Spielberg Was Right: Triceratops Teamed Up


Actually, the team from Naturalis Biodiversity Center in the Netherlands was looking for a Tyrannosaurus, that summer of 2013 in Wyoming. Instead, they found a Triceratops: the famous dinosaur with the three horns and the large neck frill. And then they found another one. And another one. And more. The dig turned into a project that would last for more than ten years. 

All in all, they dug up 1200 bones and bone fragments, of at least five individuals. A team of professional and volunteer paleontologists and technicians spent years removing them from the quarry. A researcher was hired to study the fossils: how did these dead dinosaurs end up there, together? What do their bones tell us of their lives and their deaths? That researcher has now reached a milestone: on Wednesday March 27 paleontologist Jimmy de Rooij hopes to receive the title of PhD from Utrecht University. 

“The material is of very good quality”, De Rooij reflects on the dino detective story that is his PhD thesis. “This enabled us to show that these triceratops grew really slowly, for instance.” The details of the bonebed indicate that the five dinosaurs died together, possibly mired in a swamp. They are in a thin layer of rock, without bones of other species.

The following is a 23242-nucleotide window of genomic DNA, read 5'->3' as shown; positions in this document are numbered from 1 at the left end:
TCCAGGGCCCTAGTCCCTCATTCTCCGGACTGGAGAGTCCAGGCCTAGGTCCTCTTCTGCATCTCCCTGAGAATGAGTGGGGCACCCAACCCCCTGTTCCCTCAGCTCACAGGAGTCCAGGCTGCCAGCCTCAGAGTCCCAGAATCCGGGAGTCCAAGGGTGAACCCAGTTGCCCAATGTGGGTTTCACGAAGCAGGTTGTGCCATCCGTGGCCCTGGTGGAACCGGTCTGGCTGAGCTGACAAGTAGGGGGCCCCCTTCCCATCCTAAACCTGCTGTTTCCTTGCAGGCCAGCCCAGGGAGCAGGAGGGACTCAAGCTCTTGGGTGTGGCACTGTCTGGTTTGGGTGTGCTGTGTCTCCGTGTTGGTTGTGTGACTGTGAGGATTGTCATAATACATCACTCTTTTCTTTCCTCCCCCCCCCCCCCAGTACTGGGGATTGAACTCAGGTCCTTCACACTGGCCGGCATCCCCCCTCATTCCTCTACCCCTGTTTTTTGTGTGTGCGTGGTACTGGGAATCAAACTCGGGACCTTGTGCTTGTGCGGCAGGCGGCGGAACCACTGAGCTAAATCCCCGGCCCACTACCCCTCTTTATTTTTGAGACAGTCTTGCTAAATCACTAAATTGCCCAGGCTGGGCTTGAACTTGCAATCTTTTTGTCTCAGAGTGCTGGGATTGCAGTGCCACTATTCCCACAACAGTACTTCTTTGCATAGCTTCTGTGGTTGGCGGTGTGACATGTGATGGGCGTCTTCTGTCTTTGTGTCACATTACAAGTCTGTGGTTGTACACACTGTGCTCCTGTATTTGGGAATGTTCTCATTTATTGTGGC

Research into the physical and chemical properties of the hundreds of triceratops teeth tells of a migratory existence – one that was the same for all five of the dinos. In other words: this species of dinosaur teamed up, at least occasionally. “And that of course leads to all kinds of new questions”, De Rooij says: “How complex was this social behavior, exactly?” 

De Rooij’s supervisor, Prof. Anne Schulp (Naturalis/Utrecht University), is very happy about the entire trajectory from dig to defense ceremony. “Naturalis, the national natural history museum of the Netherlands, now has the biggest triceratops find in the world, and Utrecht University has the first Dr Triceratops in the Netherlands. De Rooij’s work didn’t just result in research papers, but also in an exhibition about his findings. As of October, the exhibition will kick off at Naturalis – and kick off the world tour – where the five triceratops are shown as they lived and died 67 million years ago: together.”

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